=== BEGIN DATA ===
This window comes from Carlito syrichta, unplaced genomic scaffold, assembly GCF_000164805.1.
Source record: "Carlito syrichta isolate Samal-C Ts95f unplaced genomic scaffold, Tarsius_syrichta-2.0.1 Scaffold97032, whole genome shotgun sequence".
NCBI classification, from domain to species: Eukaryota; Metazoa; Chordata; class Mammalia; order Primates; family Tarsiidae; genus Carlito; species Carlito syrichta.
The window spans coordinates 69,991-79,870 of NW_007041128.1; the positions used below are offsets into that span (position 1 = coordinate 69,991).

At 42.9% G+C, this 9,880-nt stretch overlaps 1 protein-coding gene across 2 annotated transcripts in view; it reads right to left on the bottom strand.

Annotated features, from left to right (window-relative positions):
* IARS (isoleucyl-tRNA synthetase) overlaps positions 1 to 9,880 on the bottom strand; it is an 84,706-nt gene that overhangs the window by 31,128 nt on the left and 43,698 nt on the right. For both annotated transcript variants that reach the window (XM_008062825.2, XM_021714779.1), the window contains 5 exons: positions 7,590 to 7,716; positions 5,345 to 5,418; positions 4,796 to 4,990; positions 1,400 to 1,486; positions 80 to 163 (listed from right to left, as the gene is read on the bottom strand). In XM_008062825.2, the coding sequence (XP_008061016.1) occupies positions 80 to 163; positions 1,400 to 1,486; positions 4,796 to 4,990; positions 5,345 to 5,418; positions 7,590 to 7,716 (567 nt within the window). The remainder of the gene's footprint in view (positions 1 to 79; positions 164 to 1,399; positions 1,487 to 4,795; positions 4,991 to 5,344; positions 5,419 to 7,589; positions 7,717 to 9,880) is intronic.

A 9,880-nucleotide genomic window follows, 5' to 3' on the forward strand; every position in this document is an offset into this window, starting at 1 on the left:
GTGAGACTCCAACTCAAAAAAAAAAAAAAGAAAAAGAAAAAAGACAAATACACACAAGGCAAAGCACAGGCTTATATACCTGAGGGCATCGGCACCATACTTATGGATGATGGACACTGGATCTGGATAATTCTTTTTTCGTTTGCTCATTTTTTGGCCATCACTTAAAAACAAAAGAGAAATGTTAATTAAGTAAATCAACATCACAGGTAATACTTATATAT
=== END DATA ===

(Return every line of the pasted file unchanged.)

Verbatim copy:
This window comes from Carlito syrichta, unplaced genomic scaffold, assembly GCF_000164805.1.
Source record: "Carlito syrichta isolate Samal-C Ts95f unplaced genomic scaffold, Tarsius_syrichta-2.0.1 Scaffold97032, whole genome shotgun sequence".
NCBI classification, from domain to species: Eukaryota; Metazoa; Chordata; class Mammalia; order Primates; family Tarsiidae; genus Carlito; species Carlito syrichta.
The window spans coordinates 69,991-79,870 of NW_007041128.1; the positions used below are offsets into that span (position 1 = coordinate 69,991).

At 42.9% G+C, this 9,880-nt stretch overlaps 1 protein-coding gene across 2 annotated transcripts in view; it reads right to left on the bottom strand.

Annotated features, from left to right (window-relative positions):
* IARS (isoleucyl-tRNA synthetase) overlaps positions 1 to 9,880 on the bottom strand; it is an 84,706-nt gene that overhangs the window by 31,128 nt on the left and 43,698 nt on the right. For both annotated transcript variants that reach the window (XM_008062825.2, XM_021714779.1), the window contains 5 exons: positions 7,590 to 7,716; positions 5,345 to 5,418; positions 4,796 to 4,990; positions 1,400 to 1,486; positions 80 to 163 (listed from right to left, as the gene is read on the bottom strand). In XM_008062825.2, the coding sequence (XP_008061016.1) occupies positions 80 to 163; positions 1,400 to 1,486; positions 4,796 to 4,990; positions 5,345 to 5,418; positions 7,590 to 7,716 (567 nt within the window). The remainder of the gene's footprint in view (positions 1 to 79; positions 164 to 1,399; positions 1,487 to 4,795; positions 4,991 to 5,344; positions 5,419 to 7,589; positions 7,717 to 9,880) is intronic.

A 9,880-nucleotide genomic window follows, 5' to 3' on the forward strand; every position in this document is an offset into this window, starting at 1 on the left:
GTGAGACTCCAACTCAAAAAAAAAAAAAAGAAAAAGAAAAAAGACAAATACACACAAGGCAAAGCACAGGCTTATATACCTGAGGGCATCGGCACCATACTTATGGATGATGGACACTGGATCTGGATAATTCTTTTTTCGTTTGCTCATTTTTTGGCCATCACTTAAAAACAAAAGAGAAATGTTAATTAAGTAAATCAACATCACAGGTAATACTTATATAT